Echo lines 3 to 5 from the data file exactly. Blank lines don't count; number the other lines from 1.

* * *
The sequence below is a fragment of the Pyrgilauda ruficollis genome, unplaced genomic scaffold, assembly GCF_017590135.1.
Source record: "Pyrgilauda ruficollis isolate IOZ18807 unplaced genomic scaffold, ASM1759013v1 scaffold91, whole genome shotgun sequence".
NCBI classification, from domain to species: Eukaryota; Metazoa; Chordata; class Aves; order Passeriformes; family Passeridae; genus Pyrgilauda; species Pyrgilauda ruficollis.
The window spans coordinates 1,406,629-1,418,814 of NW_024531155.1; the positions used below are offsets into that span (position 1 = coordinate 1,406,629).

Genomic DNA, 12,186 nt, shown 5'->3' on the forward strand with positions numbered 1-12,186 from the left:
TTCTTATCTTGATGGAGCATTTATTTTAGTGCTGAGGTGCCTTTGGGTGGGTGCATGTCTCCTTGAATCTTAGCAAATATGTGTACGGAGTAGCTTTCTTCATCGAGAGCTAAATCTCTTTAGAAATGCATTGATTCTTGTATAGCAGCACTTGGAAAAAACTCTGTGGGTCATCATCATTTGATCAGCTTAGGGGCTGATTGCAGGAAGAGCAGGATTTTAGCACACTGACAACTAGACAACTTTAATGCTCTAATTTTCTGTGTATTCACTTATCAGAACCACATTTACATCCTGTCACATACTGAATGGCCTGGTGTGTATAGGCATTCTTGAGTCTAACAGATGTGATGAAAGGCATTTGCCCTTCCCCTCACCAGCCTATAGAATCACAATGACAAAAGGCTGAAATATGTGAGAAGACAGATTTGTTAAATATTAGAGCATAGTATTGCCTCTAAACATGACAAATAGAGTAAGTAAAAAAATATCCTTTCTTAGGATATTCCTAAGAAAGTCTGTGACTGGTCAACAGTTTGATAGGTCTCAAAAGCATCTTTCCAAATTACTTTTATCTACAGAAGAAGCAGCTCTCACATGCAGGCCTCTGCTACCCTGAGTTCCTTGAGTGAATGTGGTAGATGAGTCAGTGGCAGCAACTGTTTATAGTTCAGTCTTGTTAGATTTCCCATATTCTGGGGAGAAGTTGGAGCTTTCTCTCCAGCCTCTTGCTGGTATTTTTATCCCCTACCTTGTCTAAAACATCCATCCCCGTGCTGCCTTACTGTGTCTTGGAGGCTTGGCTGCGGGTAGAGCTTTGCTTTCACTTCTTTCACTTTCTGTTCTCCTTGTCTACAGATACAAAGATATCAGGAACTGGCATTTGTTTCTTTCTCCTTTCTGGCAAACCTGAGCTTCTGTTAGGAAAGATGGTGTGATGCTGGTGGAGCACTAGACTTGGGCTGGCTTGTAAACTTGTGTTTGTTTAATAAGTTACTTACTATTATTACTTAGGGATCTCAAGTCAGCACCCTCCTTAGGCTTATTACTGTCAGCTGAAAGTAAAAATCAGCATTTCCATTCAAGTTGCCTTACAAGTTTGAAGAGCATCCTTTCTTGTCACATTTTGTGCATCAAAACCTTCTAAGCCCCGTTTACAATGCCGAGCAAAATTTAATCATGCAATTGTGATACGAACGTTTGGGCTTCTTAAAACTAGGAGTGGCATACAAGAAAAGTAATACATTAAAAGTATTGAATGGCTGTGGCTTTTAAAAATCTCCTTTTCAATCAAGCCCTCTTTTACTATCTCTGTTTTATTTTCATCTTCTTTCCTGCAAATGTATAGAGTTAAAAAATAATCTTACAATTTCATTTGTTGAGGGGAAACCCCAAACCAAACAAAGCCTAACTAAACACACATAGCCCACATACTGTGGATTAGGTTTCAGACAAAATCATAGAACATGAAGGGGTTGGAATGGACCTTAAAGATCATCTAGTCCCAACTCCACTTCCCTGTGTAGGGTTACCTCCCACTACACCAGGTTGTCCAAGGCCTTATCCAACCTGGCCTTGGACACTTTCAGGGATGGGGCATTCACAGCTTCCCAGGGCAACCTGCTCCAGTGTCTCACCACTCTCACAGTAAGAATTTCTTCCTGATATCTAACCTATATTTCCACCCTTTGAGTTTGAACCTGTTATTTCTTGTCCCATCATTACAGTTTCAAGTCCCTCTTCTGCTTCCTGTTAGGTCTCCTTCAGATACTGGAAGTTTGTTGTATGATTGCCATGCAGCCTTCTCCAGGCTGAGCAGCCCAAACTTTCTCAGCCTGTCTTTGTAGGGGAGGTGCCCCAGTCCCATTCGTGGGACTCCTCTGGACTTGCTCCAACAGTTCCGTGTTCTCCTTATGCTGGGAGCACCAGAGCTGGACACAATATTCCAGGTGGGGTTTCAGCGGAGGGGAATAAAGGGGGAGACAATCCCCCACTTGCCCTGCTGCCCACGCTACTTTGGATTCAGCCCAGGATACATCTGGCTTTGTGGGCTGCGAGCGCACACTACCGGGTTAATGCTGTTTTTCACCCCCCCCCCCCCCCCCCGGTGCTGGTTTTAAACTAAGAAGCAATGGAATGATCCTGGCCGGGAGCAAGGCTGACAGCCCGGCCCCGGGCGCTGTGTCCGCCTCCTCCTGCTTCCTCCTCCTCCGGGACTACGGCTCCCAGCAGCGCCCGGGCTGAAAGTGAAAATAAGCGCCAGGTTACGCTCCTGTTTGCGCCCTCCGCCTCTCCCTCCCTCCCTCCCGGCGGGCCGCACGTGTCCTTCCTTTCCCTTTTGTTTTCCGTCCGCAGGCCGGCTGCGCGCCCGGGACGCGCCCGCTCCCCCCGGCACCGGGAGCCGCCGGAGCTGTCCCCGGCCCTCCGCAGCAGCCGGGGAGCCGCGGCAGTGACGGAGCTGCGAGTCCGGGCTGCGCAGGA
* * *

NCBI classification, from domain to species: Eukaryota; Metazoa; Chordata; class Aves; order Passeriformes; family Passeridae; genus Pyrgilauda; species Pyrgilauda ruficollis.
The window spans coordinates 1,406,629-1,418,814 of NW_024531155.1; the positions used below are offsets into that span (position 1 = coordinate 1,406,629).

Genomic DNA, 12,186 nt, shown 5'->3' on the forward strand with positions numbered 1-12,186 from the left: